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This is Louis Beaudoin, owner of Pixelmatix, a New York based company.

Pixelmatix sells controllers and LED matrixes to the DIY and early adopter market.


SK: Where are you located?

 

LB: I’m working out of my apartment in Manhattan

 

SK: I remember you living in California- did you start your company in New York or did you move it there from California?

 

LB: I had always wanted to work on connected internet displays but started working on a product idea in NYC about a year ago.

 

SK: Tell us about the product!

 

LB: Right now I have been releasing simpler products on the way to a connected LED matrix display product. The first product I've been selling is called the SmartMatrix Shield. It's targeted towards makers; it’s an adaptor board that is made to connect the Teensy 3.1 microcontroller to a 32x32 pixel RGB LED matrix panel. I wrote a library for Arduino so users can make an Arduino sketch that draws graphics, animations and scrolls text on LED matrix displays. I'm selling that through distributors online and the biggest one is Adafruit.

 

 

   SmartMatrix Shield with SD card feature

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SK: What is your prototyping setup like? Is that in your apartment also?

 

LB: Mostly out of my apartment. Doing hardware work, it is difficult to pack up and move it somewhere else. So...I do most of my work from home.

 

SK: Can you tell us a little about your manufacturing process and partners?

 

LB: I'm using a company in China that bridges manufacturing in China with small and startup businesses. So they're taking care of making the PCBs and kitting and then they send me kits. I keep the kits in the US because it's easier to get the kits to the distributors in a few days rather than a few weeks with International shipping.

I've also sold another product called the SmartMatrix Bundle both at Maker Faire Bay Area and Maker Faire New York. There are some accessories for the Bundle that I'm sourcing locally and some lighting acrylic and the paper board for a mounting plate that I get from a company in Brooklyn.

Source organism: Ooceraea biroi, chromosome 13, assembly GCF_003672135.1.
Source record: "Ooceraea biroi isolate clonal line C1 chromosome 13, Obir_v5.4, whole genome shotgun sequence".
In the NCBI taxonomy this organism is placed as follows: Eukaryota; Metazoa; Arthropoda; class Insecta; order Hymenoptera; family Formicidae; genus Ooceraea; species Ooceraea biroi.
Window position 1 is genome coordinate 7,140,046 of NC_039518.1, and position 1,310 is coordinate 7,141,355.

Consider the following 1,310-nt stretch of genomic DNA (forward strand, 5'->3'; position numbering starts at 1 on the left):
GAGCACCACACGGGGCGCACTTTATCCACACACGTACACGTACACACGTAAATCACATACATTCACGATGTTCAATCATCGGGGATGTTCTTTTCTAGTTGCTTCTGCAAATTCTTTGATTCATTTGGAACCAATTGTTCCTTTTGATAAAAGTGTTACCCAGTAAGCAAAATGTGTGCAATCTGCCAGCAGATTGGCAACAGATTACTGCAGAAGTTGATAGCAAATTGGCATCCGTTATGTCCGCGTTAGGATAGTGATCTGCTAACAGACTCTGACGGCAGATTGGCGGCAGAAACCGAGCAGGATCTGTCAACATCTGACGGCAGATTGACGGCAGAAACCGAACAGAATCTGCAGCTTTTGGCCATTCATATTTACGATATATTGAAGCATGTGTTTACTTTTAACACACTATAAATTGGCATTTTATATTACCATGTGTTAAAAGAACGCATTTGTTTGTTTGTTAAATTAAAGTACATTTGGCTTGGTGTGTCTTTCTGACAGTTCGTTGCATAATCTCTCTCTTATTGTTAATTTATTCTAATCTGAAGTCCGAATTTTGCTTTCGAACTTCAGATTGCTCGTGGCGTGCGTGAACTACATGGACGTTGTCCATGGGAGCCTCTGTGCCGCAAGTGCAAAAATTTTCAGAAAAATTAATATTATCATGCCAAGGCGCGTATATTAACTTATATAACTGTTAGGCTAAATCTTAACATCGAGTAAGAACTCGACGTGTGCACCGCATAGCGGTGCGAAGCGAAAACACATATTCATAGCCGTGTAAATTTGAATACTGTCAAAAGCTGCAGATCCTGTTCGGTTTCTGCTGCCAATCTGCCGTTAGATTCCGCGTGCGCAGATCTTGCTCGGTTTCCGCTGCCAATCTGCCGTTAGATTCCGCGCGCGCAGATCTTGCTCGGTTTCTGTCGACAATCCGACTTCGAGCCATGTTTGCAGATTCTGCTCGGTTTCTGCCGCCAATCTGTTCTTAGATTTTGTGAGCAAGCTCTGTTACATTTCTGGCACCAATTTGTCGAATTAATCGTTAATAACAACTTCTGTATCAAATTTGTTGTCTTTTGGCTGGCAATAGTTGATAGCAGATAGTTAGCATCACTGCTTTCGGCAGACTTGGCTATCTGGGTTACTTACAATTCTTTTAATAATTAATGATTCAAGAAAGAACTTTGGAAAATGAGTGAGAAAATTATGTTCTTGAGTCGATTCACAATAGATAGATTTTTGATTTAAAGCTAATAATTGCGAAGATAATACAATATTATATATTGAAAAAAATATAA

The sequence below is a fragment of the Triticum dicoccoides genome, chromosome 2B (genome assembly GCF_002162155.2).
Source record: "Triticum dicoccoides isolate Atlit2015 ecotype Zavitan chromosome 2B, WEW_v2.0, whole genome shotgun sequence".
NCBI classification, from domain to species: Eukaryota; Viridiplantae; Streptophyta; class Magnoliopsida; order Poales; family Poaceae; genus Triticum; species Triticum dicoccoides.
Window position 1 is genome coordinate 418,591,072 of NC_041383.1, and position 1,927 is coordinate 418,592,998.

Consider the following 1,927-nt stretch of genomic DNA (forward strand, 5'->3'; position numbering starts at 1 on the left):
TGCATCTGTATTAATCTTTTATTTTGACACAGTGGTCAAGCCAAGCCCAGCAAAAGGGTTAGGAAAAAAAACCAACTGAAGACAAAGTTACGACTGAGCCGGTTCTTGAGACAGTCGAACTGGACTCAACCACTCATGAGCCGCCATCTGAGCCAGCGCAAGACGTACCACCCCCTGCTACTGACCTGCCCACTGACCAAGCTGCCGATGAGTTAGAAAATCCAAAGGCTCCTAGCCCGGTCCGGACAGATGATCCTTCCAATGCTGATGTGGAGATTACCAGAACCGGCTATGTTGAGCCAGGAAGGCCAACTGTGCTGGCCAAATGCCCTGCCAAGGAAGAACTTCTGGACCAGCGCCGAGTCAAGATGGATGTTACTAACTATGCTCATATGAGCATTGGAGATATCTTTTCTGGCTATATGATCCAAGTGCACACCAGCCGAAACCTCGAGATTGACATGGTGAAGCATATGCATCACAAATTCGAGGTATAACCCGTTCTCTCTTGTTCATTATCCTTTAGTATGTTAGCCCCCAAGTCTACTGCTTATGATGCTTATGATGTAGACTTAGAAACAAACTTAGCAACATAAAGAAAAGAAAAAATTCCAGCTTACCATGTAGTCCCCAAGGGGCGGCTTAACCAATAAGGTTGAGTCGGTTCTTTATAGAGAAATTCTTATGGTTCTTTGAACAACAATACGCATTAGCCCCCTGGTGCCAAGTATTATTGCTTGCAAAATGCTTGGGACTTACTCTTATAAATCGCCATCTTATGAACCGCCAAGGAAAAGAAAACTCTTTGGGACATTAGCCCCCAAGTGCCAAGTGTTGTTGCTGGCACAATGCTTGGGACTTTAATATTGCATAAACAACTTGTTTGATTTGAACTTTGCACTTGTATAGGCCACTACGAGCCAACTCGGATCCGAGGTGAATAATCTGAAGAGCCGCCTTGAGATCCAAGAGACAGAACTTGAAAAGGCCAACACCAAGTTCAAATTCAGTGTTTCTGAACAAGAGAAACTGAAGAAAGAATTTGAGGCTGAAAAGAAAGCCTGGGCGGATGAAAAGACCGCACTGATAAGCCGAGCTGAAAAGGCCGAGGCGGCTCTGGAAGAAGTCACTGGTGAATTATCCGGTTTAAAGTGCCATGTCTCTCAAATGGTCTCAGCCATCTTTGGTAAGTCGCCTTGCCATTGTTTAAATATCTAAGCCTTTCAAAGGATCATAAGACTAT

SK: Is the paper board like matboard? What is that used for?

 

LB: You mount the Matrix panel on it and then that goes inside of a shadowbox picture frame.


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SK: Where does the picture frame come from?

 

LB: I'm actually not selling that part, I point people to local department stores like Target.

 

SK: That's probably good, then you're not liable for anything to do with the glass breaking.

 

LB: And also I don't want to use up any more of my limited warehousing space!

 

SK: What were the actual logistics to get started working with a company in China?

 

LB: I went to visit Shenzhen a couple of times about a year ago and I met with a couple of businesses that try to connect makers and startups with China manufacturing. The one I settled on is NOA Labs, who have grown a lot in the past year.  They've been helping some companies including some that have gone through the HAXLR8R hardware acceleration program.

 

SK: Does NOA automatically accept any business?

 

LB: When I started working with them, they were taking anyone. They have some products which are sold on Tindie as well as some Kickstarter campaigns that have raised hundreds of thousands of dollars. They may by now, be more selective.

 

SK: Does NOA have a limit on the how many parts you can have manufactured?

 

LB: First orders are usually 100 kits and the price goes down after that...but for testing out a design, I usually do 100 pieces.